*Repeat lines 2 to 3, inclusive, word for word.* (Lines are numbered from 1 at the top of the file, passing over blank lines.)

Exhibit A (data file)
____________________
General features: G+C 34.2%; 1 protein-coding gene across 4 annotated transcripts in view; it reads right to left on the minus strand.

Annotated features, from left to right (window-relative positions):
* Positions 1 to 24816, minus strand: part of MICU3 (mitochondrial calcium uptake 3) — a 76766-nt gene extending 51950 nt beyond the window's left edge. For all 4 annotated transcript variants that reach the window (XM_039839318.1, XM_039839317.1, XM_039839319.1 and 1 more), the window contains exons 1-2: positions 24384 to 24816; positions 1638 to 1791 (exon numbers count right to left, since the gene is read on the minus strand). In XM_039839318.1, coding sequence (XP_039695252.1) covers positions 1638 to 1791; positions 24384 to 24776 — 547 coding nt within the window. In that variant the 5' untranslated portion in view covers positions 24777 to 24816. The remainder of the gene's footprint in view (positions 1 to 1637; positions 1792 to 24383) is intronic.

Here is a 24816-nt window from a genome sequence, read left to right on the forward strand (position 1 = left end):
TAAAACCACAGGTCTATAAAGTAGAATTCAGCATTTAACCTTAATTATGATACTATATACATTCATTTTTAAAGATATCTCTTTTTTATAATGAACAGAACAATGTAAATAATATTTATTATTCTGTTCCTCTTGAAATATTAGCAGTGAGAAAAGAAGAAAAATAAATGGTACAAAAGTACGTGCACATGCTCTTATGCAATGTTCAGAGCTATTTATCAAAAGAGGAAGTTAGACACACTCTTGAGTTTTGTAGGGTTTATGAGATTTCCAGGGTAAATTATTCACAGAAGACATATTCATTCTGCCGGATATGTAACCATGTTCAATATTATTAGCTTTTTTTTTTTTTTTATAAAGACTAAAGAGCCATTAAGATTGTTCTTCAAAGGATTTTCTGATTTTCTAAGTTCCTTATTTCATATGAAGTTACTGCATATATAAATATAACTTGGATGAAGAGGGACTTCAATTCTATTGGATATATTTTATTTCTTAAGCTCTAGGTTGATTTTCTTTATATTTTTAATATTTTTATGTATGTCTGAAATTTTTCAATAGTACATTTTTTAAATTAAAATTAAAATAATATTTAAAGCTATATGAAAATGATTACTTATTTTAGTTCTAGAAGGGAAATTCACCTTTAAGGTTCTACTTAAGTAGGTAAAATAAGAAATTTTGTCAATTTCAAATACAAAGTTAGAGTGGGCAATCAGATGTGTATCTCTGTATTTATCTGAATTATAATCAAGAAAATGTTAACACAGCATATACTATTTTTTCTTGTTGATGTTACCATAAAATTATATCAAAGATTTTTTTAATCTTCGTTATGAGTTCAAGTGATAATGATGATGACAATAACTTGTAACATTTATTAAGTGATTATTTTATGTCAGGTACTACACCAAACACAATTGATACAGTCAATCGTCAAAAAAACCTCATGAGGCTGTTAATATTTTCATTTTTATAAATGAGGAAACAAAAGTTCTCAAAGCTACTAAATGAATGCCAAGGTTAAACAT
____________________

Annotated features, from left to right (window-relative positions):
* Positions 1 to 24816, minus strand: part of MICU3 (mitochondrial calcium uptake 3) — a 76766-nt gene extending 51950 nt beyond the window's left edge. For all 4 annotated transcript variants that reach the window (XM_039839318.1, XM_039839317.1, XM_039839319.1 and 1 more), the window contains exons 1-2: positions 24384 to 24816; positions 1638 to 1791 (exon numbers count right to left, since the gene is read on the minus strand). In XM_039839318.1, coding sequence (XP_039695252.1) covers positions 1638 to 1791; positions 24384 to 24776 — 547 coding nt within the window. In that variant the 5' untranslated portion in view covers positions 24777 to 24816. The remainder of the gene's footprint in view (positions 1 to 1637; positions 1792 to 24383) is intronic.